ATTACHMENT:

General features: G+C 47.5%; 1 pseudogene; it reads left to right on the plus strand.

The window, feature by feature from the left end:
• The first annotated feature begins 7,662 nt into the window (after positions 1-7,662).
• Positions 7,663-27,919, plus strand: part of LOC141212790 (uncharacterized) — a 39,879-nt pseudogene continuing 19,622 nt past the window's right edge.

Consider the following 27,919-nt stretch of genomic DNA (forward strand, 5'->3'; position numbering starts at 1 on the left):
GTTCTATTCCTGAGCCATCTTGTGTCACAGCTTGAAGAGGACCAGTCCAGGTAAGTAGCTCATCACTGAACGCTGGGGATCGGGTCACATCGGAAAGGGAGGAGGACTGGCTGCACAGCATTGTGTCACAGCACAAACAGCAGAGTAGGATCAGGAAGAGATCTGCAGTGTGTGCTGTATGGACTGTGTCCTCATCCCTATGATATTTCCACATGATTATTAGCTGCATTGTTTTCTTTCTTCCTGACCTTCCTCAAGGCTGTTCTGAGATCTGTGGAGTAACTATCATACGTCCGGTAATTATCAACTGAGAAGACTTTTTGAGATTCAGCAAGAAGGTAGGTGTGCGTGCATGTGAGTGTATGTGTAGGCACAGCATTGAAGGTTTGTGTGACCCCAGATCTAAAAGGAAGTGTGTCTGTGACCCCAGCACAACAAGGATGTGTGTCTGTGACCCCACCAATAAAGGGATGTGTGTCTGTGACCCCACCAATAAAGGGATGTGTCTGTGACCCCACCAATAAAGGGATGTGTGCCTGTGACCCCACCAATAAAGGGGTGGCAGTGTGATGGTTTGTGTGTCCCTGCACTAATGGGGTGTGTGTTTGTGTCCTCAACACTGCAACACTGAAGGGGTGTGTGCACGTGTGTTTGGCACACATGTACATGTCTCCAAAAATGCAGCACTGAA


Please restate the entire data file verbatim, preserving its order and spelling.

General features: G+C 47.5%; 1 pseudogene; it reads left to right on the plus strand.

The window, feature by feature from the left end:
• The first annotated feature begins 7,662 nt into the window (after positions 1-7,662).
• Positions 7,663-27,919, plus strand: part of LOC141212790 (uncharacterized) — a 39,879-nt pseudogene continuing 19,622 nt past the window's right edge.

Consider the following 27,919-nt stretch of genomic DNA (forward strand, 5'->3'; position numbering starts at 1 on the left):
GTTCTATTCCTGAGCCATCTTGTGTCACAGCTTGAAGAGGACCAGTCCAGGTAAGTAGCTCATCACTGAACGCTGGGGATCGGGTCACATCGGAAAGGGAGGAGGACTGGCTGCACAGCATTGTGTCACAGCACAAACAGCAGAGTAGGATCAGGAAGAGATCTGCAGTGTGTGCTGTATGGACTGTGTCCTCATCCCTATGATATTTCCACATGATTATTAGCTGCATTGTTTTCTTTCTTCCTGACCTTCCTCAAGGCTGTTCTGAGATCTGTGGAGTAACTATCATACGTCCGGTAATTATCAACTGAGAAGACTTTTTGAGATTCAGCAAGAAGGTAGGTGTGCGTGCATGTGAGTGTATGTGTAGGCACAGCATTGAAGGTTTGTGTGACCCCAGATCTAAAAGGAAGTGTGTCTGTGACCCCAGCACAACAAGGATGTGTGTCTGTGACCCCACCAATAAAGGGATGTGTGTCTGTGACCCCACCAATAAAGGGATGTGTCTGTGACCCCACCAATAAAGGGATGTGTGCCTGTGACCCCACCAATAAAGGGGTGGCAGTGTGATGGTTTGTGTGTCCCTGCACTAATGGGGTGTGTGTTTGTGTCCTCAACACTGCAACACTGAAGGGGTGTGTGCACGTGTGTTTGGCACACATGTACATGTCTCCAAAAATGCAGCACTGAA